According to Gao et al. (2018), there are approximately 700 species in the oral cavity which must be in balance in order to prevent oral and systemic disease. The human oral microbiome database (HOMD) provides the sequencing for over 600 16S RNA. (SOURCE)
Periodontal diseases affect the supporting tissues of teeth. The most common, gingivitis and periodontitis, are inflammatory diseases that are induced and maintained by the polymicrobial biofilm (dental plaque) that are formed on teeth in the absence of daily oral hygiene procedures. While gingivitis is a reversible inflammatory response without loss of bone support, periodontitis includes the destruction of the periodontal attachment and the alveolar bone. Peri-implantitis is the term used for a similar inflammatory reaction as periodontitis, but around dental implants, also here including the loss of bone support. Periodontitis is the result of a complex interplay between microorganisms of the dental biofilm and the host. The role of specific microorganisms and their products in the disease initiation and propagation is still unclear. (SOURCE)
Lately, numerous studies have shown associations between periodontal disease and a number of systemic diseases, such as cardiovascular disease, diabetes mellitus, Alzheimer’s disease, and rheumatoid arthritis. This has intensified the research on the role of the microorganisms and their virulence factors in periodontitis. The purpose of this review is to high-light the complexity of the host-microbe relationship in periodontitis as well as the capacity of ordinary low virulent oral commensals to adapt and survive in the periodontal pocket, and to become infectious and contribute to systemic effects on the host.
The salivary microbiome would essentially be comprised of a mixture of microbes sloughed off from all sites. Although there is considerable overlap of species detected in all oral sites, such as certain species of Streptococcus , Gemella , Granulicatella , Neisseria , and Prevotella , there is often site specificity. For example, species of Rothia typically colonize the tongue or tooth surfaces, Simonsiella colonizes only the hard palate, Streptococcus salivarius mainly colonizes the tongue, and treponemes are typically restricted to the subgingival crevice. It is well known that specific bacterial taxa that colonize the oral cavity are associated with oral health and oral diseases or afflictions, such as dental caries, periodontal diseases, endodontic lesions, dry socket, halitosis, and odontogenic infections. (SOURCE)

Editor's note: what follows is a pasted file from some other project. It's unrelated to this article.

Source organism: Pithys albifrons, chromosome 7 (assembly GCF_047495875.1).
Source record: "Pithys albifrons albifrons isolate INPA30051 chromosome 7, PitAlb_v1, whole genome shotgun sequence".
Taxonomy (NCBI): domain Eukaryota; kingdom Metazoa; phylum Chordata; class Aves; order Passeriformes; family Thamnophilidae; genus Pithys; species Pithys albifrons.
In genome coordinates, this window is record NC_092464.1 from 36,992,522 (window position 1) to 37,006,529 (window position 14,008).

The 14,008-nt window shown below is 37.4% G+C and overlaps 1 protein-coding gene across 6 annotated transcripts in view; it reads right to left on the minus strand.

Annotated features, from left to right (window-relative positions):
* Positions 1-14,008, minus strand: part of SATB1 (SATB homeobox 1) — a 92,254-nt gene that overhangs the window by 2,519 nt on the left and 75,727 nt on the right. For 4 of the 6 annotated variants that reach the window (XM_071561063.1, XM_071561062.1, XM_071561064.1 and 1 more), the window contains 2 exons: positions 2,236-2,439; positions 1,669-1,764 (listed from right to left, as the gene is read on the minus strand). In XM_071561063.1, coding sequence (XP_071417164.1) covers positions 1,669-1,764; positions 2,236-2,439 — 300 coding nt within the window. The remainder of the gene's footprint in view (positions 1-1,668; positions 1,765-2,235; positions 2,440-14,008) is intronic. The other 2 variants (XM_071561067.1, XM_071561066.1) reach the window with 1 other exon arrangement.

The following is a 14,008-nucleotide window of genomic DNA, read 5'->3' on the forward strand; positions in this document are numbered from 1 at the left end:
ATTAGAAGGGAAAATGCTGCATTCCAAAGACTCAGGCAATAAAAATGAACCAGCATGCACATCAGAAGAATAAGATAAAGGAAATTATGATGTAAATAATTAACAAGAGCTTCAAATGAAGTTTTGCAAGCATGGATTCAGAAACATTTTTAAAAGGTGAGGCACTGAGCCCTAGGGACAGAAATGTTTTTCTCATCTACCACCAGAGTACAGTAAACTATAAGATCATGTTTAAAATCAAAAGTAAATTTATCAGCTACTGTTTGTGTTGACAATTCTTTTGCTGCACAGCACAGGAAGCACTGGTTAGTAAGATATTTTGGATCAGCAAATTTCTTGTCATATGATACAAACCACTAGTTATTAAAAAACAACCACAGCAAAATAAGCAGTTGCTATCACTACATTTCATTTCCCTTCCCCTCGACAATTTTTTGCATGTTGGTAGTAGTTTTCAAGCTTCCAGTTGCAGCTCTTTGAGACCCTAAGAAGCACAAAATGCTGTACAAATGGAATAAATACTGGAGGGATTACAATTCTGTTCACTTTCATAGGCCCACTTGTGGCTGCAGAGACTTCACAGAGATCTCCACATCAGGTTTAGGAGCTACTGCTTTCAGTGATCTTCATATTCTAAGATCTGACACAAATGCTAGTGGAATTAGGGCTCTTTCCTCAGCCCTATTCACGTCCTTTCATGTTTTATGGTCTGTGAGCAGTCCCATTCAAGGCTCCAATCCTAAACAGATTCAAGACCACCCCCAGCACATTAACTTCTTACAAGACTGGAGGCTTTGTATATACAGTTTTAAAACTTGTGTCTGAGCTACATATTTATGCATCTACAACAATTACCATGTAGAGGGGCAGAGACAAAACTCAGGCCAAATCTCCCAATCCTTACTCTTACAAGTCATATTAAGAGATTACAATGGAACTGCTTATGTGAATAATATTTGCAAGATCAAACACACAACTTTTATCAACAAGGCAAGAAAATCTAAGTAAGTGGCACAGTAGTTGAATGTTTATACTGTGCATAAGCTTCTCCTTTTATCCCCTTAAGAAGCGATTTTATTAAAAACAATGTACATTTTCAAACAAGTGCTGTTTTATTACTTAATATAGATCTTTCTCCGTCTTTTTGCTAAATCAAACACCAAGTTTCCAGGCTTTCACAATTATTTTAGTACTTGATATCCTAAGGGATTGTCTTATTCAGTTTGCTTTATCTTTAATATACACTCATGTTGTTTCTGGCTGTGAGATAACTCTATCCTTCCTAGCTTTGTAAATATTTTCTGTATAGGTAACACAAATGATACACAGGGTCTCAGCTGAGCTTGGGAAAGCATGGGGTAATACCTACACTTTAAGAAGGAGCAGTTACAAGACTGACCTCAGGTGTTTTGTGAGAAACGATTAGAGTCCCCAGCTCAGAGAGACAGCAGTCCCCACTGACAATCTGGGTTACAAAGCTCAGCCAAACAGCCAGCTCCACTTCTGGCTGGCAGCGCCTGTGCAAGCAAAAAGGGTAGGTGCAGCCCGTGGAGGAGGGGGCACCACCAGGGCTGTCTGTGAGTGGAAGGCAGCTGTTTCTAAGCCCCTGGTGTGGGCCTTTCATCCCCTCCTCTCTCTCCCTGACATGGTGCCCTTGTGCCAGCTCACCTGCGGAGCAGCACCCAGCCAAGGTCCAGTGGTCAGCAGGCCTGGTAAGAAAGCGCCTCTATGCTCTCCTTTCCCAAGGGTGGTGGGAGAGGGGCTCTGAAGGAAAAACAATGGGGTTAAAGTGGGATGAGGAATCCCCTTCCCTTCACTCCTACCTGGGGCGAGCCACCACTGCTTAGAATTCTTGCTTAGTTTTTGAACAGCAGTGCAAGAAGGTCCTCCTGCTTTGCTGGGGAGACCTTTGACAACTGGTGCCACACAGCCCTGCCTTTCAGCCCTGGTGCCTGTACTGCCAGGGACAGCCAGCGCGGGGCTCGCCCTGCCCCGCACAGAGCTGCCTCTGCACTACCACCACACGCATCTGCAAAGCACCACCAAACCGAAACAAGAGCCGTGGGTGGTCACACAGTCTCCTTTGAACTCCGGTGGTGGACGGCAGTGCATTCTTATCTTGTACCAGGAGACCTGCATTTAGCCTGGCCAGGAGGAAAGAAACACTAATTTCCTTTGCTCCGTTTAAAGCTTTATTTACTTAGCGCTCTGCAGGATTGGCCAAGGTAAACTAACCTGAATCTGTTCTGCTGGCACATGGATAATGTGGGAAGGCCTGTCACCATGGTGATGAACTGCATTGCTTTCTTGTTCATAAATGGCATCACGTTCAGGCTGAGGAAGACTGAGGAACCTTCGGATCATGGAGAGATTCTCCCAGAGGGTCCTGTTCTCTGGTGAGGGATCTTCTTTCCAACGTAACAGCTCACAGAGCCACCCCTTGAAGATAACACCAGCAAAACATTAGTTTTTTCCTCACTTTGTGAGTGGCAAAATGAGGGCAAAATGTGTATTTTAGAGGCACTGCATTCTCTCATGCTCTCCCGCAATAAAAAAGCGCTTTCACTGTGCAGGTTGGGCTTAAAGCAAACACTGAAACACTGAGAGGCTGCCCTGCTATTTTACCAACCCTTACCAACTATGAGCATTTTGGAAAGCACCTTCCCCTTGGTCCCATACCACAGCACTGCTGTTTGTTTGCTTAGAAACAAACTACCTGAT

Oral bacteria spreading through the body have been associated with a number of systemic diseases. The gut is no exception. Studies in animals and man have indicated that oral bacteria can translocate to the gut and change its microbiota and possibly immune defense. The ectopic displacement of oral bacteria particularly occurs in severe systemic diseases, but also in patients with “chronic” periodontitis. Thus, Porphyromonas gingivalis, which creates dysbiosis in the subgingival microbiota and immune defense, may also cause dysregulation in the gut. A dysbiotic gut microbiota may cause diseases elsewhere in the body. The fact that “chronic” periodontitis may affect the gut microbiota could imply that consideration might in the future be given to a coordinated approach to the treatment of periodontitis and gastrointestinal disease. This area of investigation, which is in its infancy, may represent another pathway for oral bacteria to cause systemic diseases and deserves more research. (SOURCE)
We are a Biosafety Level 2 Laboratory with a CLIA license encompassing the following specialties: bacteriology, mycology, virology, routine chemistry, and toxicology testing.